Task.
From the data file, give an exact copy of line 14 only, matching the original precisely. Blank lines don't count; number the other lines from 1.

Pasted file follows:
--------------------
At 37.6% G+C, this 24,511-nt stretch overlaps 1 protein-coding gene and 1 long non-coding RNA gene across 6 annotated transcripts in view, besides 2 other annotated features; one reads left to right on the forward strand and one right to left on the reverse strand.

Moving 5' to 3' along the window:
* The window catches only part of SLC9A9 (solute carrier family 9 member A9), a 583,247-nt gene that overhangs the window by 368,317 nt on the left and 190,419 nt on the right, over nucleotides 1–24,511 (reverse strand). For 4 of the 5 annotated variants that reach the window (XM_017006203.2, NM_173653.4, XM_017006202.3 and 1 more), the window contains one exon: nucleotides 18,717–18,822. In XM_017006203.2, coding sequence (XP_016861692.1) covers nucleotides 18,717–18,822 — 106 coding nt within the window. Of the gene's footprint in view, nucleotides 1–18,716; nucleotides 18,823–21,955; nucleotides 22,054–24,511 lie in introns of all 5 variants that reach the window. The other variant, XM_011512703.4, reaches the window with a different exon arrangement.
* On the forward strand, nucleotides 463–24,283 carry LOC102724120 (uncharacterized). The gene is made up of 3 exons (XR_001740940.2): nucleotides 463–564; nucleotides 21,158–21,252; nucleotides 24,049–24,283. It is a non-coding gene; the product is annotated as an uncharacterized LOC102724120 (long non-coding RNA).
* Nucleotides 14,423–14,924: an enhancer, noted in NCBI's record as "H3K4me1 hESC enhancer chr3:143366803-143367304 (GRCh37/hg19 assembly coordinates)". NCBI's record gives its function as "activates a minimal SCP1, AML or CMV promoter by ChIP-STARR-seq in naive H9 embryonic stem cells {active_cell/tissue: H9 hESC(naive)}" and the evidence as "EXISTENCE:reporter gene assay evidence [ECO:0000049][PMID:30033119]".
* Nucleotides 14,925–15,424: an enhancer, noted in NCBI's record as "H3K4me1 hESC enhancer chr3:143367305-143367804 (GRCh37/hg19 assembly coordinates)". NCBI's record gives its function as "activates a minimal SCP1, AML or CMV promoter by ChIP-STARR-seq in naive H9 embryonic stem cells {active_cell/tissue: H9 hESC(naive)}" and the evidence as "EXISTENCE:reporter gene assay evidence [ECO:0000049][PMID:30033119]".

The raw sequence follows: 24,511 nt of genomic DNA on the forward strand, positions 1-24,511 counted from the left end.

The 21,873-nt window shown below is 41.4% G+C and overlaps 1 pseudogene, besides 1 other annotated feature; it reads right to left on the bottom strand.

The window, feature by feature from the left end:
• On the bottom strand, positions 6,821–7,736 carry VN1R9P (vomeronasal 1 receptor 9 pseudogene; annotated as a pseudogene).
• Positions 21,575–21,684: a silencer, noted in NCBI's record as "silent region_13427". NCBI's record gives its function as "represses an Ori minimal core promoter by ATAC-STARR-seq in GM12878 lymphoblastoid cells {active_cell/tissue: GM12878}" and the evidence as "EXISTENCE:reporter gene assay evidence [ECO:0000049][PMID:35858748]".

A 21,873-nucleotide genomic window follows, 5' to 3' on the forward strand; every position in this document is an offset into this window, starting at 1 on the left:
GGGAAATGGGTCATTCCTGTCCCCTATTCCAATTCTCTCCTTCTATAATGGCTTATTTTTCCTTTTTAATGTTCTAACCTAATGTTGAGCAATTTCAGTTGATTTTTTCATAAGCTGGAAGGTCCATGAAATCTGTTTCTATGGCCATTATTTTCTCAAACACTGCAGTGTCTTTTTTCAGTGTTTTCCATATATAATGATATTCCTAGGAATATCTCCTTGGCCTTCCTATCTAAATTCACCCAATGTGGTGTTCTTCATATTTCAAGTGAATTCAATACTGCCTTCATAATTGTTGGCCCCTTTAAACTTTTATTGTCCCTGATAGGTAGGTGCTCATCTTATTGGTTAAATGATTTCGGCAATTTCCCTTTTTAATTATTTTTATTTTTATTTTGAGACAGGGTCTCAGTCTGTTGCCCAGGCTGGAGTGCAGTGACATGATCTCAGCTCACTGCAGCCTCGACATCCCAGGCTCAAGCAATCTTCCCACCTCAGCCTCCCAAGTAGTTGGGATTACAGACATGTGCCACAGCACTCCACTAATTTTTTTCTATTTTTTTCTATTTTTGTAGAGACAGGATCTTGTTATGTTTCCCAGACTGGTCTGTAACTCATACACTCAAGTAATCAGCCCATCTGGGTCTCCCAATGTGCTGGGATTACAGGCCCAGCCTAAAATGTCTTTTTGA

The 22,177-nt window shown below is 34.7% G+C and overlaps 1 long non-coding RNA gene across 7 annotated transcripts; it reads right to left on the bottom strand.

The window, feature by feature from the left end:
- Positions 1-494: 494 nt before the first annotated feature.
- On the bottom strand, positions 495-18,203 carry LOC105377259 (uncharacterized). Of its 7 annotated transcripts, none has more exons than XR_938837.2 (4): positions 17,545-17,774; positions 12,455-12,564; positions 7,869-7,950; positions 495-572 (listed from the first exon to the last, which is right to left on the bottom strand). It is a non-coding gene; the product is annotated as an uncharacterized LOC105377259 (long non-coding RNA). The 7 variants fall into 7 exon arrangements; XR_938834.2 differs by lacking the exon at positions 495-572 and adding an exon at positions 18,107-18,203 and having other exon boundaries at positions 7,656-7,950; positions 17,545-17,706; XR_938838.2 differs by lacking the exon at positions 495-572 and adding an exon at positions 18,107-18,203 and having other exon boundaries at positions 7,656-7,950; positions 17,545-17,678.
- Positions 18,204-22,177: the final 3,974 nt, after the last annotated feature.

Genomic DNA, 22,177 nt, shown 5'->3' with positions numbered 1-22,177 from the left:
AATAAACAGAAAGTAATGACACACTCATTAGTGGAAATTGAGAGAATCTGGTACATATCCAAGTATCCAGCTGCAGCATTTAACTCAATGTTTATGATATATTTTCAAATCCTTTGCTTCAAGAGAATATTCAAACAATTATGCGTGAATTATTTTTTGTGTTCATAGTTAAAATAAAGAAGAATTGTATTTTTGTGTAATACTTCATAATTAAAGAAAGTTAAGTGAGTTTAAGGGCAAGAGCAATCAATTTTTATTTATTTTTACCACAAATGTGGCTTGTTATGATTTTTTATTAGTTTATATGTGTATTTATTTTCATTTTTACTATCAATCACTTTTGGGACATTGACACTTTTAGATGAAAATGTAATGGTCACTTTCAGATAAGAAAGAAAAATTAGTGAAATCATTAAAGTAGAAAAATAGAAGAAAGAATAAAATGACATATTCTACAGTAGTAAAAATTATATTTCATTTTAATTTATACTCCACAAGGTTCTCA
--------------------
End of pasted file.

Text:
The 22,177-nt window shown below is 34.7% G+C and overlaps 1 long non-coding RNA gene across 7 annotated transcripts; it reads right to left on the bottom strand.